|Publication number||US4840249 A|
|Application number||US 07/045,448|
|Publication date||Jun 20, 1989|
|Filing date||May 1, 1987|
|Priority date||May 16, 1986|
|Also published as||DE3616637A1, DE3616637C2, DE8613394U1|
|Publication number||045448, 07045448, US 4840249 A, US 4840249A, US-A-4840249, US4840249 A, US4840249A|
|Inventors||Ulrich Birkholz, Christof Haertl, Peter Nassler|
|Original Assignee||Siemens Aktiengesellschaft|
|Export Citation||BiBTeX, EndNote, RefMan|
|Patent Citations (7), Referenced by (12), Classifications (15), Legal Events (4)|
|External Links: USPTO, USPTO Assignment, Espacenet|
1. Field of the Invention
The invention is directed to an apparatus for screwing a cover onto a screw neck of a hearing aid.
An in-the-ear hearing aid module is disclosed in our German utility model application No. 85 18 681.3 (pending U.S. application Ser. No. 875,929) which is insertable into the cavity of a otoplastic shell, being insertable such that a proximal screwneck projects from a proximal opening of the otoplastic. A cover can be screwed onto the screwneck. The in-the-ear hearing aid module can thereby be fixed in the otoplastic shell. The cover also includes sieve-like openings. It thus simultaneously serves as a cerumen trap. It is in this type of construction that the present invention would be useful.
2. Description of the Prior Art
In the case of in-the-ear hearing aids, the screwneck and the cover have extremely small dimensions. They thus require a special screw-on aid or tool for the cover whose dimensions are correspondingly small but which nonetheless supplies the required torques for the cover without risk of breakage. This type of tool is not presently available.
An object of the invention is to provide such an apparatus.
This object is inventively achieved by an apparatus comprising a rotary shaft having a first end which has at least two pins lying essentially diametrically opposite one another relative to a longitudinal axis of the shaft, the pins mating with corresponding holes arranged in the cover lying essentially diametrically opposite one another with reference to the center axis of the cover. The first end of the shaft includes a recess having a floor from which the pins project beyond forward edges of the recess. The pins preferably are thicker where they join the floor of the recess than at their ends which project from the recess. It is also preferable to form the rotary shaft as a polygonal shaft to provide a better gripping surface. A second end of the shaft has a polygonal screw pin formed thereon for screwing an adaptor for an ear button to the screw neck of the hearing aid instead of the cover.
Further advantages and details of the invention derive from the following description of an exemplary embodiment with reference to the drawing.
FIG. 1 is an in-the-ear hearing aid module together with a finished otoplastic shell and a cerumen cover which can be screwed onto a threaded neck of the module, shown in an exploded view;
FIG. 2 is a plan view of the cerumen cover of FIG. 1;
FIG. 3 is an adaptor screwable to the sound exit of the in-the-ear hearing aid module, an ear button for testing the module being in turn connectable to this adaptor shown in an exploded view;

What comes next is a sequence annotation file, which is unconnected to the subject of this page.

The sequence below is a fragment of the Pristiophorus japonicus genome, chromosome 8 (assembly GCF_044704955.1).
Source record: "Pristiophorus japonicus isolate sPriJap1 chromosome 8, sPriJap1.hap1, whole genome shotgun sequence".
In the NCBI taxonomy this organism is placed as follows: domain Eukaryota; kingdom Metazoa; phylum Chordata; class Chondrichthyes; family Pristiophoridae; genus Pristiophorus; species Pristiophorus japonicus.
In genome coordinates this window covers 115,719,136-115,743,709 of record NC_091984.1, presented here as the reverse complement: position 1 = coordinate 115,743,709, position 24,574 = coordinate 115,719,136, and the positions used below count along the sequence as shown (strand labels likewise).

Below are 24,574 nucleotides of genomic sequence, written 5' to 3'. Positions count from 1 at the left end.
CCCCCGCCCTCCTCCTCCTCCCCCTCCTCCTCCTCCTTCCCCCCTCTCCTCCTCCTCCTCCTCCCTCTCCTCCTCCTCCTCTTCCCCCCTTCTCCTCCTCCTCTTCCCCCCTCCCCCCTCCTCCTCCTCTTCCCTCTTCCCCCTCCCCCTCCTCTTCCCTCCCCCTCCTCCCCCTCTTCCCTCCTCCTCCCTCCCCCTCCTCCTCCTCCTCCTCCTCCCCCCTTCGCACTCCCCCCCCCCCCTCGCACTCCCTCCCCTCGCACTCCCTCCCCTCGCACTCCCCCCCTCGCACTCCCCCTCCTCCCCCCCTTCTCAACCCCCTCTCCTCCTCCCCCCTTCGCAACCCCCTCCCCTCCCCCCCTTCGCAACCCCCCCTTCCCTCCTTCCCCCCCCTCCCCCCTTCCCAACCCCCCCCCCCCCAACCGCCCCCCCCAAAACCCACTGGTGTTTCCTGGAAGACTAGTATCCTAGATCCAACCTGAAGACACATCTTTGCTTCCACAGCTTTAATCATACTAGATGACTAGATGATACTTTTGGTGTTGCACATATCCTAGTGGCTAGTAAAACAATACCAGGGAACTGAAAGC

FIG. 4 is a side elevational view of a tool having the shape of a rotary shaft for screwing the cerumen cover of FIGS. 1 and 2 or an adaptor of FIG. 3 to the threaded neck of the in-the-ear hearing air module, shown partially in section;
FIGS. 5 and 6 are elevational views of the two ends of the tool of FIG. 4.
FIG. 1 shows an in-the-ear hearing aid module 1 including a housing 2 which has a neck 3 with an outside thread 4 at its proximal end and a diameter d. The hearing aid module 1 has an adjustment knob 6 at its end face for a volume control which also serves as an on and off switch, a further adjustment element 7, a compartment 8 for a battery, and an opening 9 for the sound supply or feed.
The hearing aid module 1 can be inserted such into the hollow interior of an otoplastic shell 11 that the neck 3 projects through a first opening 12 into a second opening 13 of the otoplastic shell. The otoplastic shell 11 surrounds an outer shell 14 (for example of transparent acrylic) on which the actual otoplastic material 15 (for example, likewise transparent acrylic) is seated. A diameter of the first opening 12 is the same dimension as the diameter d of the neck 3 or is at most slightly greater, so that the neck is seated tightly in the first opening 12. A diameter D of the second opening 13 is larger than the diameter of the first opening.
A cerumen cover 16 having an inside thread 17 can be screwed onto the part of the neck 3 projecting into the second opening 13. A diameter D1 of the cerumen cover is somewhat smaller (preferably 0.2 mm smaller) than the diameter D of the second opening 13. The cerumen cover can thus be comfortably screwed into the opening 13 to such degree until it stops against an annular edge 18 of the cover shell 14. The in-the-ear hearing aid module 1 is thus seated firmly and acoustically tight in the finished otoplastic shell 11.
In accord with FIG. 2, the cerumen cover 16 includes sieve-like openings 20 at its end face 19. Accordingly, it simultaneously serves as a cerumen trap. Further, the cerumen cover 16 also includes two through holes 21 and 22 which are essentially arranged diametrically opposite one another with reference to the center axis 23 of the cover.